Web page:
If a CEO values diversity on his board, why would he not foster it among the executive officers with whom he spends more time? Some studies have shown that diverse groups tend to be more creative and solve problems faster, but they also can have miscommunication and conflict. It may be easier for a chief executive to deal with greater dissonance among directors he sees less frequently than among colleagues he sees every day. In 2015, the final year in my study, 50 percent of the top 100 companies had either all-white or all-male executive officers, indicating the extent to which CEOs cultivated homophily in their executive teams.
Homogeneity can make communication easier and contribute to better performance on complicated tasks, suggesting that some chief executives prefer a team with whom he or she will feel more comfortable and trust to carry out the agenda. But it can also lead to groupthink and overconfidence. In addition, having a homogeneous executive team may signal to rank-and-file employees that the company does not actually provide equal opportunity.
The share of all-white executive teams dropped from 67 percent in 1995 to 33 percent in 2015. While this represents progress, it also indicates a stubborn racial characteristic among corporate leadership that has not been dislodged by measures such as diversity councils, affirmative action or board of director decisions.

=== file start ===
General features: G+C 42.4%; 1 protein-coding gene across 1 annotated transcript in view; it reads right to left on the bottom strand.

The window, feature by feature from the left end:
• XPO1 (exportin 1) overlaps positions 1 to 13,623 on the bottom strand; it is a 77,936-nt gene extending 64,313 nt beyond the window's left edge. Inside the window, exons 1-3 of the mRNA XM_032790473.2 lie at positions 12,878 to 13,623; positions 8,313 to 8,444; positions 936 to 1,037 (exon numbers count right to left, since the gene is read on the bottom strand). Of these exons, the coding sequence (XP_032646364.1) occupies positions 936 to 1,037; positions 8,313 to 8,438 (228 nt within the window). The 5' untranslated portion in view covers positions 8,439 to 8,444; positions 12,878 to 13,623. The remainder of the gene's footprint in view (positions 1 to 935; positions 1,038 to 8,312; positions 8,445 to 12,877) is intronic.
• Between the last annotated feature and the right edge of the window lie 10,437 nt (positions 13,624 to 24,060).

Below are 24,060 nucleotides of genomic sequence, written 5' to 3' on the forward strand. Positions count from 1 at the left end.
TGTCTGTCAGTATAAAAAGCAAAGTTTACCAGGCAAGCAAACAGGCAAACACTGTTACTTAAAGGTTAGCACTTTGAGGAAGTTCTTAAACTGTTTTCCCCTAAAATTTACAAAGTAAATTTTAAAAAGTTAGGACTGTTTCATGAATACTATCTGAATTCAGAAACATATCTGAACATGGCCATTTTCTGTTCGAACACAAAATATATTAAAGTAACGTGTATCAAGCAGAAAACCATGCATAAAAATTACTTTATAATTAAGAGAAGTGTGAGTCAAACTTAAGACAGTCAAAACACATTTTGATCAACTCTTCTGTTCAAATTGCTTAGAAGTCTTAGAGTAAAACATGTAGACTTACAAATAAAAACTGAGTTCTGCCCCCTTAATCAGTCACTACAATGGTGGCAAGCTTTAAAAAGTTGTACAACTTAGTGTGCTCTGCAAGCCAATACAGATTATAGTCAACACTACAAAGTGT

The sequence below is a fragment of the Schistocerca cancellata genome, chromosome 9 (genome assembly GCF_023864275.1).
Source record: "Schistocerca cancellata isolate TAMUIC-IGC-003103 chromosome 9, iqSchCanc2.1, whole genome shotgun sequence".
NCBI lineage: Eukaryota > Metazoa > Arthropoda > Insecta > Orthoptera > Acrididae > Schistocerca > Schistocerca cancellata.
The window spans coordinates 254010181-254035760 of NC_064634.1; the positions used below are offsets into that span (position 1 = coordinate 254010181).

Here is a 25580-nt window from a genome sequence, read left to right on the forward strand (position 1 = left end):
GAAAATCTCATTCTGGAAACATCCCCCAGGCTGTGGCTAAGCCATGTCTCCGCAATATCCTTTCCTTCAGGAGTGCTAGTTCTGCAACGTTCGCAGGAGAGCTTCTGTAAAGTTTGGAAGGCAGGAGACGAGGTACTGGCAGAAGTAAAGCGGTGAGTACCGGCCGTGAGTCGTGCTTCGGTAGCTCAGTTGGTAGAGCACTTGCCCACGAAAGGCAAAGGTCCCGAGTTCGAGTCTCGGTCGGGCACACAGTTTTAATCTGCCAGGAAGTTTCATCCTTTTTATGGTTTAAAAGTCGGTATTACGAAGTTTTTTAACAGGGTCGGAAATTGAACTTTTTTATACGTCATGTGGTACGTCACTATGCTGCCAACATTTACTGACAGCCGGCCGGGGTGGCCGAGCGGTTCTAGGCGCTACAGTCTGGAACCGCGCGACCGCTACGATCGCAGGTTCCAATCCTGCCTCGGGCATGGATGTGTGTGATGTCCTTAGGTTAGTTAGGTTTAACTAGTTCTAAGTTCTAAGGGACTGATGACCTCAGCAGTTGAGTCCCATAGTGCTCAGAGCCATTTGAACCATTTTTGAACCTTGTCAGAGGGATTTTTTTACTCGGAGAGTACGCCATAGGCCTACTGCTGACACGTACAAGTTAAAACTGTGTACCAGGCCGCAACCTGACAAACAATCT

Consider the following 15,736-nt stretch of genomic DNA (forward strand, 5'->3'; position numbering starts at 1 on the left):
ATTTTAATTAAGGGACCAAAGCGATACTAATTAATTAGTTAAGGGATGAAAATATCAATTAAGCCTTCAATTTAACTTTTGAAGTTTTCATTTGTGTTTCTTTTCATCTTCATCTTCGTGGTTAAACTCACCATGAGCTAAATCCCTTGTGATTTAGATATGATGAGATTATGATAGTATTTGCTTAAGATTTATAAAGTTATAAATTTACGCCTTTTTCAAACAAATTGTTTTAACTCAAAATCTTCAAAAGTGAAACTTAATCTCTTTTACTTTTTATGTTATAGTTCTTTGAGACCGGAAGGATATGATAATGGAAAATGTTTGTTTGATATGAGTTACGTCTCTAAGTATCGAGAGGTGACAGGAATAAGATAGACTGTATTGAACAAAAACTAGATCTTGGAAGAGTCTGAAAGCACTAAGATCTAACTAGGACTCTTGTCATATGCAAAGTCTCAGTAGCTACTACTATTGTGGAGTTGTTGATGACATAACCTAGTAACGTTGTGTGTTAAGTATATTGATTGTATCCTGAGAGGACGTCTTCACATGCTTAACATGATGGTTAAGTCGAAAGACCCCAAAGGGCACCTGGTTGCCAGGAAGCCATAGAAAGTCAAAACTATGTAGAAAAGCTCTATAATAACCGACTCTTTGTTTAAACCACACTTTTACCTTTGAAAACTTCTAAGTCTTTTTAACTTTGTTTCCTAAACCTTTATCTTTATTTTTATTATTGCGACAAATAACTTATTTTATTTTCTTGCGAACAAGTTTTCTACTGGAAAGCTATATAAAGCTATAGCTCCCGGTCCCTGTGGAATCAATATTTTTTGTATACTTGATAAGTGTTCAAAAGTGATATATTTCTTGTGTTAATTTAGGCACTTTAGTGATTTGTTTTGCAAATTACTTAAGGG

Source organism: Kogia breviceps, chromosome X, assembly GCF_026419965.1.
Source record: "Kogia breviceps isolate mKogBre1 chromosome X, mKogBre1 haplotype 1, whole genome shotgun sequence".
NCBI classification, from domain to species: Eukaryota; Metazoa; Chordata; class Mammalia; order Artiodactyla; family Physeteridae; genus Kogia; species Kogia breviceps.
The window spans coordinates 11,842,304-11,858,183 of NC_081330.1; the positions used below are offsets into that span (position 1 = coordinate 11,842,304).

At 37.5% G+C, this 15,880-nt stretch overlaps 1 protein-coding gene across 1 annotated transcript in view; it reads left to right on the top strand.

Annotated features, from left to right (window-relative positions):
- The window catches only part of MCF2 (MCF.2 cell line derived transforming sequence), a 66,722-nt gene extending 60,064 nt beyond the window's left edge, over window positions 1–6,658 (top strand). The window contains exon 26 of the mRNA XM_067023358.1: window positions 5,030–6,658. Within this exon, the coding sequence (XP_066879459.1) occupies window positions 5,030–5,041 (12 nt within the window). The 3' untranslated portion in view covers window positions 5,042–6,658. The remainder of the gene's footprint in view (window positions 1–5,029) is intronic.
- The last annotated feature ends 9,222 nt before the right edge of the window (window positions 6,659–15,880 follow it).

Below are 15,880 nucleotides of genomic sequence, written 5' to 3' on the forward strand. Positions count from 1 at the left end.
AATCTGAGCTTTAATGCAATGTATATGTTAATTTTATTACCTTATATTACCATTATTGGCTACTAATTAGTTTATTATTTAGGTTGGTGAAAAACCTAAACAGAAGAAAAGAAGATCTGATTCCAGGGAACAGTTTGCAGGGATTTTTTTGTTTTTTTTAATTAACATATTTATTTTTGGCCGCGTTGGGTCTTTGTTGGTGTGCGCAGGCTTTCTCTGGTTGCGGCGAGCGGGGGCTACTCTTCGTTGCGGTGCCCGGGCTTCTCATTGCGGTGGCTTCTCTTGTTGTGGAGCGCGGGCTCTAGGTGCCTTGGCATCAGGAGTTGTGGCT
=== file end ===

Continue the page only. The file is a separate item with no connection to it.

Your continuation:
The person at the center of both teams is the chief executive — who is, 60 percent of the time according to my study, also the chairman of the board, despite the effort of the Dodd-Frank Act of 2008 to encourage companies to explain this boss-with-no-boss position. In this dual role, the chairman-CEO oversees board nominations and executive-officer selections. He or she should have to answer for the diversity of both panels.
The SEC should require boards to integrate their diversity principles and practices into the appointments of executive officers. In reading proxy statements issued by the top corporations in 2015, I found that there was no mechanism described for boards to develop, foster or select diverse candidates for executive officers.
Until this chasm is closed — between the values that many CEOs and boards espouse and what they practice when it comes to executive officers — they will be seen as exploiting race and gender when it most suits them.